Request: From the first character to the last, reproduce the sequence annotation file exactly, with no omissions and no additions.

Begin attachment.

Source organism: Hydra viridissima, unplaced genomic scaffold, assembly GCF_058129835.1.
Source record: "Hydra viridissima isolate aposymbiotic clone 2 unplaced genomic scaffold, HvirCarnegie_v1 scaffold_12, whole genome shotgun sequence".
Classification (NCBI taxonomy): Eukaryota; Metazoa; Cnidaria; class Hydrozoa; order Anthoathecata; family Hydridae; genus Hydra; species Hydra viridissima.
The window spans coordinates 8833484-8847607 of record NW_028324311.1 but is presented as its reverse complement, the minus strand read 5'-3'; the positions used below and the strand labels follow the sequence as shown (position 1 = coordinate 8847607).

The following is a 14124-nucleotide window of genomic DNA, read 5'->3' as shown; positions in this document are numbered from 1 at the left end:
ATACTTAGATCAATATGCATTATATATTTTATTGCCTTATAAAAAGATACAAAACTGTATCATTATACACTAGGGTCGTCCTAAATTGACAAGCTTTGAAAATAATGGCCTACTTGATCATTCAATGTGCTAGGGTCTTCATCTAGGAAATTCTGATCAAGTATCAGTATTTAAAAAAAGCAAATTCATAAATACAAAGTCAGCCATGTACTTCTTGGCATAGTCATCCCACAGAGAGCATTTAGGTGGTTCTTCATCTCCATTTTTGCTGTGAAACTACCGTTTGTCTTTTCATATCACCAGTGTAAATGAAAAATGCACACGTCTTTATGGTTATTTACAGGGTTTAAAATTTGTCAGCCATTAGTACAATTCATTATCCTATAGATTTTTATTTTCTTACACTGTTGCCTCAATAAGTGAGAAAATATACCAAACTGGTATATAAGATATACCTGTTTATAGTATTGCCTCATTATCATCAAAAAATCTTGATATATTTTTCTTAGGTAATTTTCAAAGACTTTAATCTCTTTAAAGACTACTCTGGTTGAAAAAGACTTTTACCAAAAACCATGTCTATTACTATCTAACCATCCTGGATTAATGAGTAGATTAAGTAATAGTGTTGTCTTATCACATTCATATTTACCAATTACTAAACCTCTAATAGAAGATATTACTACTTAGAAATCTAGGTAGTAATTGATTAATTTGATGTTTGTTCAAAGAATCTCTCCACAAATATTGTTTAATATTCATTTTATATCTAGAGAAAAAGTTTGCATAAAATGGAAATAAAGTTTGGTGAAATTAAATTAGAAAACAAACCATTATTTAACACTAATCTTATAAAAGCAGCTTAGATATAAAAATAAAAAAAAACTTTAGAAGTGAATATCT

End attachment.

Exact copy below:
Source organism: Hydra viridissima, unplaced genomic scaffold, assembly GCF_058129835.1.
Source record: "Hydra viridissima isolate aposymbiotic clone 2 unplaced genomic scaffold, HvirCarnegie_v1 scaffold_12, whole genome shotgun sequence".
Classification (NCBI taxonomy): Eukaryota; Metazoa; Cnidaria; class Hydrozoa; order Anthoathecata; family Hydridae; genus Hydra; species Hydra viridissima.
The window spans coordinates 8833484-8847607 of record NW_028324311.1 but is presented as its reverse complement, the minus strand read 5'-3'; the positions used below and the strand labels follow the sequence as shown (position 1 = coordinate 8847607).

The following is a 14124-nucleotide window of genomic DNA, read 5'->3' as shown; positions in this document are numbered from 1 at the left end:
ATACTTAGATCAATATGCATTATATATTTTATTGCCTTATAAAAAGATACAAAACTGTATCATTATACACTAGGGTCGTCCTAAATTGACAAGCTTTGAAAATAATGGCCTACTTGATCATTCAATGTGCTAGGGTCTTCATCTAGGAAATTCTGATCAAGTATCAGTATTTAAAAAAAGCAAATTCATAAATACAAAGTCAGCCATGTACTTCTTGGCATAGTCATCCCACAGAGAGCATTTAGGTGGTTCTTCATCTCCATTTTTGCTGTGAAACTACCGTTTGTCTTTTCATATCACCAGTGTAAATGAAAAATGCACACGTCTTTATGGTTATTTACAGGGTTTAAAATTTGTCAGCCATTAGTACAATTCATTATCCTATAGATTTTTATTTTCTTACACTGTTGCCTCAATAAGTGAGAAAATATACCAAACTGGTATATAAGATATACCTGTTTATAGTATTGCCTCATTATCATCAAAAAATCTTGATATATTTTTCTTAGGTAATTTTCAAAGACTTTAATCTCTTTAAAGACTACTCTGGTTGAAAAAGACTTTTACCAAAAACCATGTCTATTACTATCTAACCATCCTGGATTAATGAGTAGATTAAGTAATAGTGTTGTCTTATCACATTCATATTTACCAATTACTAAACCTCTAATAGAAGATATTACTACTTAGAAATCTAGGTAGTAATTGATTAATTTGATGTTTGTTCAAAGAATCTCTCCACAAATATTGTTTAATATTCATTTTATATCTAGAGAAAAAGTTTGCATAAAATGGAAATAAAGTTTGGTGAAATTAAATTAGAAAACAAACCATTATTTAACACTAATCTTATAAAAGCAGCTTAGATATAAAAATAAAAAAAAACTTTAGAAGTGAATATCT